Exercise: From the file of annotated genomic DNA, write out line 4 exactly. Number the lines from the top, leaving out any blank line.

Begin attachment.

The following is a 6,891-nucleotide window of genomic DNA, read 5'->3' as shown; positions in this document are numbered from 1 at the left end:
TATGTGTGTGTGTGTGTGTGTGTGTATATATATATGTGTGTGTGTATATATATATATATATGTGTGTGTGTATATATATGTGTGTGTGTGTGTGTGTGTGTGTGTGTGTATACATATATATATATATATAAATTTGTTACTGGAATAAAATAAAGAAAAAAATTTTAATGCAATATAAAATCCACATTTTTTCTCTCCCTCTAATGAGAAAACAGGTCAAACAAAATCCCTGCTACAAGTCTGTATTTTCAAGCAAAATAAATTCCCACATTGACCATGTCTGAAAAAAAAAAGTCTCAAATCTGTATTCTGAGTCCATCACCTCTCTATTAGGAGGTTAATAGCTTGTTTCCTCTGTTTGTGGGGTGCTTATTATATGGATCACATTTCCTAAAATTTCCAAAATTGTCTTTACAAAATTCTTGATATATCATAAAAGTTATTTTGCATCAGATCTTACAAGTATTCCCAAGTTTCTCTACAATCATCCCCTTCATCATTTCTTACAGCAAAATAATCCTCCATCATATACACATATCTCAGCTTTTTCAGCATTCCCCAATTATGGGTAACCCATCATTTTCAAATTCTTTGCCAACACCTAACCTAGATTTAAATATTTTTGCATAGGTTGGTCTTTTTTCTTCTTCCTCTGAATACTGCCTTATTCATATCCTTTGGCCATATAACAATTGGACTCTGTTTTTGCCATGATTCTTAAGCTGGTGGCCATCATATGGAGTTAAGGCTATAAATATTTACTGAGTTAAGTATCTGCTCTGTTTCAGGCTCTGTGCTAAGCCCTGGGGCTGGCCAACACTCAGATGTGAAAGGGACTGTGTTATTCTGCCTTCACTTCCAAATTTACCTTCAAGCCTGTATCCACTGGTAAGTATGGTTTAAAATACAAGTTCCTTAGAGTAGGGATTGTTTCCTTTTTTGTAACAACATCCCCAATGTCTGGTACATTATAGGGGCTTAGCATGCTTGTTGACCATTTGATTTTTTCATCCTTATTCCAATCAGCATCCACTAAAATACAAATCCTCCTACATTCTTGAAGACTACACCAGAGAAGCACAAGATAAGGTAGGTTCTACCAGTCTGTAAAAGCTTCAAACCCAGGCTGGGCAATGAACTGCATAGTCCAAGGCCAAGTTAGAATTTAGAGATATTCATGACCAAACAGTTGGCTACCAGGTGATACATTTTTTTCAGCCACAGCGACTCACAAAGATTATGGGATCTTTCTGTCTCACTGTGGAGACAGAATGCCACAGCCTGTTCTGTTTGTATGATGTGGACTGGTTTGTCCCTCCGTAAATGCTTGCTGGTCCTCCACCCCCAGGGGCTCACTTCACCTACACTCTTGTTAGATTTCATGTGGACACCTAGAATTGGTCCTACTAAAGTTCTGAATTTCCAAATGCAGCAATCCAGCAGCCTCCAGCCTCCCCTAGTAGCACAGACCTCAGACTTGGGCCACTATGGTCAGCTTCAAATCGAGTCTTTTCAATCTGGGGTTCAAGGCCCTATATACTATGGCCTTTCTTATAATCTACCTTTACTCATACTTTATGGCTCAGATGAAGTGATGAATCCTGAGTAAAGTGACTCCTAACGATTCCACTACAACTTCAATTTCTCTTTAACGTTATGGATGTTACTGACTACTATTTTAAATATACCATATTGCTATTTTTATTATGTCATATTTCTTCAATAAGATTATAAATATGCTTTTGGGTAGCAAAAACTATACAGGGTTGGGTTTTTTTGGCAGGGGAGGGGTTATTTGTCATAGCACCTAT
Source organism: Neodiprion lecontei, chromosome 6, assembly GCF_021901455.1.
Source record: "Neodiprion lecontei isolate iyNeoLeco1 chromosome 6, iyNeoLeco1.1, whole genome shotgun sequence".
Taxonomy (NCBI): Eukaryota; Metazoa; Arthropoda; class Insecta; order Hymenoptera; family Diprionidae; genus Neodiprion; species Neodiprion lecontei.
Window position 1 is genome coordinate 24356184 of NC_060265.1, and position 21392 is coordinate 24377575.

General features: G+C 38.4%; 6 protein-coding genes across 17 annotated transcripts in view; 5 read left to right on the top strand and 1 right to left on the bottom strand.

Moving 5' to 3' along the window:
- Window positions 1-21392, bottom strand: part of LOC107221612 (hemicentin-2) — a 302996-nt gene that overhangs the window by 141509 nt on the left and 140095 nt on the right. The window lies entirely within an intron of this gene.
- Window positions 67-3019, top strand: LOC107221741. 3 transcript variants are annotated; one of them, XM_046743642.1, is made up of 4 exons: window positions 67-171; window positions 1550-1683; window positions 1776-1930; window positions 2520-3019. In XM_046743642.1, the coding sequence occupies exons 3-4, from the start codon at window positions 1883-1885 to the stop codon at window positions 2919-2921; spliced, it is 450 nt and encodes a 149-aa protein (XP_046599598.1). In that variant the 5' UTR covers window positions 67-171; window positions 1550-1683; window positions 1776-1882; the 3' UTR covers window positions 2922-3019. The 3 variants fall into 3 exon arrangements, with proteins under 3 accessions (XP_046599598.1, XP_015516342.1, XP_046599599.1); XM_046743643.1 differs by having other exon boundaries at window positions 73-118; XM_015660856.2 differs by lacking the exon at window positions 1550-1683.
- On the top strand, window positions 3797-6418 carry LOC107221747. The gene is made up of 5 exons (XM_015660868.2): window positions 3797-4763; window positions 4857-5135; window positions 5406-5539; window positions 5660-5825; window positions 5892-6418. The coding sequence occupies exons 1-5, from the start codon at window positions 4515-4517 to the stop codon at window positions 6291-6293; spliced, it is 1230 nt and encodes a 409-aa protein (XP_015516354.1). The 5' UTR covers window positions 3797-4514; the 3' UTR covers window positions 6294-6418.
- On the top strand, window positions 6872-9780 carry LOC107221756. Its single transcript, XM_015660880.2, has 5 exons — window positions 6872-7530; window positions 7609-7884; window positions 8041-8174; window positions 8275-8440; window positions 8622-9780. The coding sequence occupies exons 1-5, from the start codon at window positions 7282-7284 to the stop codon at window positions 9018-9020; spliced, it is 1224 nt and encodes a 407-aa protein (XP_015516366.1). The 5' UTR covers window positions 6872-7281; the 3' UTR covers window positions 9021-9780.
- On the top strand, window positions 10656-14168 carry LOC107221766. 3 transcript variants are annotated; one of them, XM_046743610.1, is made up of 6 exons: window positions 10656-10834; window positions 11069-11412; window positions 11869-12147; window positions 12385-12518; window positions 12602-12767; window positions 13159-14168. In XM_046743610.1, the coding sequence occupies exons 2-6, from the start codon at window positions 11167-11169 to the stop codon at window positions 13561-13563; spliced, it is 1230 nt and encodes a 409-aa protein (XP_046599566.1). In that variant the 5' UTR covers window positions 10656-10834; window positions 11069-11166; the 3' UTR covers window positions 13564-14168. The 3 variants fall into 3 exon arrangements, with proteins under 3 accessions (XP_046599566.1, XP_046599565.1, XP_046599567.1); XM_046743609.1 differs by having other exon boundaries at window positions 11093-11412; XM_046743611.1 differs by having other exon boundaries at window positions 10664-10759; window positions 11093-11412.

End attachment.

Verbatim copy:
Source record: "Neodiprion lecontei isolate iyNeoLeco1 chromosome 6, iyNeoLeco1.1, whole genome shotgun sequence".